© 2002

Crime and Justice at the Millennium

Essays by and in Honor of Marvin E. Wolfgang

  • Robert A. Silverman
  • Terence P. Thornberry
  • Bernard Cohen
  • Barry Krisberg

Table of contents

  1. Front Matter
    Pages i-xxv
  2. Introduction

  3. Crime and Justice at the Millennium

    1. The Criminal in Society

      1. Charles F. Wellford, David A. Soulé
        Pages 15-30
      2. Austin T. Turk
        Pages 31-44
      3. Marc Riedel
        Pages 99-119
      4. Satyanshu Mukherjee
        Pages 121-134
      5. Alex R. Piquero, Stephen L. Buka
        Pages 135-152
      6. Alan J. Lizotte, Trudy L. Bonsell, David McDowall, Marvin D. Krohn, Terence P. Thornberry
        Pages 153-167
      7. Simon I. Singer
        Pages 169-183
    2. The Criminal in the Arms of the Law

      1. Carl B. Klockars, Maria R. Haberfeld, Sanja Kutnjak Ivkovich, Aaron Uydess
        Pages 185-207
      2. Barry Krisberg
        Pages 239-252
    3. The Criminal Under Restraint

      1. James J. Collins, Donna L. Spencer, George H. Dunteman, Peter H. Siegel
        Pages 273-290
  4. In His Own Voice: Selected Essays by Marvin E. Wolfgang

    1. Barry Krisberg
      Pages 291-292
    2. Marvin E. Wolfgang
      Pages 293-306

About this book


Ira Lipman Marvin Wolfgang was the greatest criminologist in the United States of America in the last half of the 20th century, if not the entire century. We first met on March 3, 1977, in Philadelphia. I sought him out after his work with Edwin Newman's NBC Reports: Violence in America. He was a tender, loving, caring individual who loved excellence-whether it be an intellectual challenge, the arts or any other pursuit. It is a great privilege to take part in honoring Marvin Wolfgang, a great American. Our approaches to the subject of crime came from different perspectives­ one as a researcher and the other as the founder of one of the world's largest security services companies. We both wanted to understand the causes of crime, and our discussions began a more than 21-year friendship, based on mutual respect and shared values. Dr. Wolfgang's scholarship aimed for the goal of promoting a safer, more prosperous society, one in which economic opportunity replaced criminal enterprise. He never saw crime in isolation but as part of a complex web of social relations. Only by understanding the causes and patterns of crime can society find ways to prevent it. Only through scholarship can the criminal justice community influence policy makers. To encourage the innovative scholarship that marked Marvin's career, Guardsmark established the Lipman Criminology Library at the University of Pennsylvania, at his request, and created a national criminology award in his name, the Wolfgang Award for Distinguished Achievement in Criminology.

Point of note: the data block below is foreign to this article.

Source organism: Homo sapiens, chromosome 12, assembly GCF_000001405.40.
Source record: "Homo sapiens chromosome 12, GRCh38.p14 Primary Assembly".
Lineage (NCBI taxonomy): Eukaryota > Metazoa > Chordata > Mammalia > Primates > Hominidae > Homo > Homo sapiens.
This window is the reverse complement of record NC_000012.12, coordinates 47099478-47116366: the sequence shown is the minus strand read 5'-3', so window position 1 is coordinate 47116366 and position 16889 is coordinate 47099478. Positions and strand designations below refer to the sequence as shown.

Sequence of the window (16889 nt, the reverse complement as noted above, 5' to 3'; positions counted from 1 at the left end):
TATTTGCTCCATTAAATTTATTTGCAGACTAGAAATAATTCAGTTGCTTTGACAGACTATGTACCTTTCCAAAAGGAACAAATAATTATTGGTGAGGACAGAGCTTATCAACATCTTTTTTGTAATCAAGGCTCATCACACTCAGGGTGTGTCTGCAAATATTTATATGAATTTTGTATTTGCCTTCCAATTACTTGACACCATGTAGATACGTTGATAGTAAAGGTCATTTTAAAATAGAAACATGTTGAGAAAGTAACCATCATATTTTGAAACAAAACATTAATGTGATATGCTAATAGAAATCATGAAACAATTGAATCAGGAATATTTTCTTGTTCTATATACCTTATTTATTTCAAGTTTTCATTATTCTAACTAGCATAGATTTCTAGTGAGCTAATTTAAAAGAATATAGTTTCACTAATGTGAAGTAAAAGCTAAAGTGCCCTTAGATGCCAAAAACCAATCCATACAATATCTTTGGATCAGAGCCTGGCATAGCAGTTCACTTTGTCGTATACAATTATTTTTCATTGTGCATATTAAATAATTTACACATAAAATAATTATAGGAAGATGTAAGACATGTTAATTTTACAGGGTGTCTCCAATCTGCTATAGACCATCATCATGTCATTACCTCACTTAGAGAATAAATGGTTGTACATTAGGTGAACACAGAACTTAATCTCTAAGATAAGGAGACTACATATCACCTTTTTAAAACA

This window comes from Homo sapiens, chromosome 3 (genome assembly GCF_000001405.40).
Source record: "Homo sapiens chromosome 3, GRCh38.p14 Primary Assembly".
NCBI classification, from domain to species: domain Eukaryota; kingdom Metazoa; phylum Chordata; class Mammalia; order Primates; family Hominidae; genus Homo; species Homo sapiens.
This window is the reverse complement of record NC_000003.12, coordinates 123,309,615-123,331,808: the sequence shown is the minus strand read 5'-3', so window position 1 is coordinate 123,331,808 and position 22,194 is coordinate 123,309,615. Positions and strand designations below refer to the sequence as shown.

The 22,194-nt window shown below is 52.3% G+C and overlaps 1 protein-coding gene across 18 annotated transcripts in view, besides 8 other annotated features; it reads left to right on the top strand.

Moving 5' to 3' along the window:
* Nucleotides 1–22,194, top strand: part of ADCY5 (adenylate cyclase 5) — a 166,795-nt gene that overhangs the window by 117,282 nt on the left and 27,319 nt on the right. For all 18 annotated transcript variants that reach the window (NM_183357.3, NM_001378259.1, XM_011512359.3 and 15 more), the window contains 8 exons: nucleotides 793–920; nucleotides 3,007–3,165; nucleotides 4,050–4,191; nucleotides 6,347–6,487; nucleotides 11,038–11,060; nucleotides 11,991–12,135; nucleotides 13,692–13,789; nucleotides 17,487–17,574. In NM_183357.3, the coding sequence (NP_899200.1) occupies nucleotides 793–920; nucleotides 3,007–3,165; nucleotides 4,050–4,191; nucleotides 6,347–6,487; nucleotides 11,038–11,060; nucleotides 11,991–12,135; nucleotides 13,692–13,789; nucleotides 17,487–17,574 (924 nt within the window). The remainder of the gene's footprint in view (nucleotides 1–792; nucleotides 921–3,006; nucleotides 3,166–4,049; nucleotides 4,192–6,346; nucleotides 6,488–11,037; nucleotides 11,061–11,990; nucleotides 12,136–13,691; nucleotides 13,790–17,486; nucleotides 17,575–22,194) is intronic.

Crime Criminology Gang Involvement Violence police truth

Editors and affiliations

  • Robert A. Silverman
    • 1
  • Terence P. Thornberry
    • 2
  • Bernard Cohen
    • 3
  • Barry Krisberg
    • 4
  1. 1.Queen’s UniversityCanada
  2. 2.University at AlbanyUSA
  3. 3.Queens CollegeUSA
  4. 4.San FranciscoUSA

Bibliographic information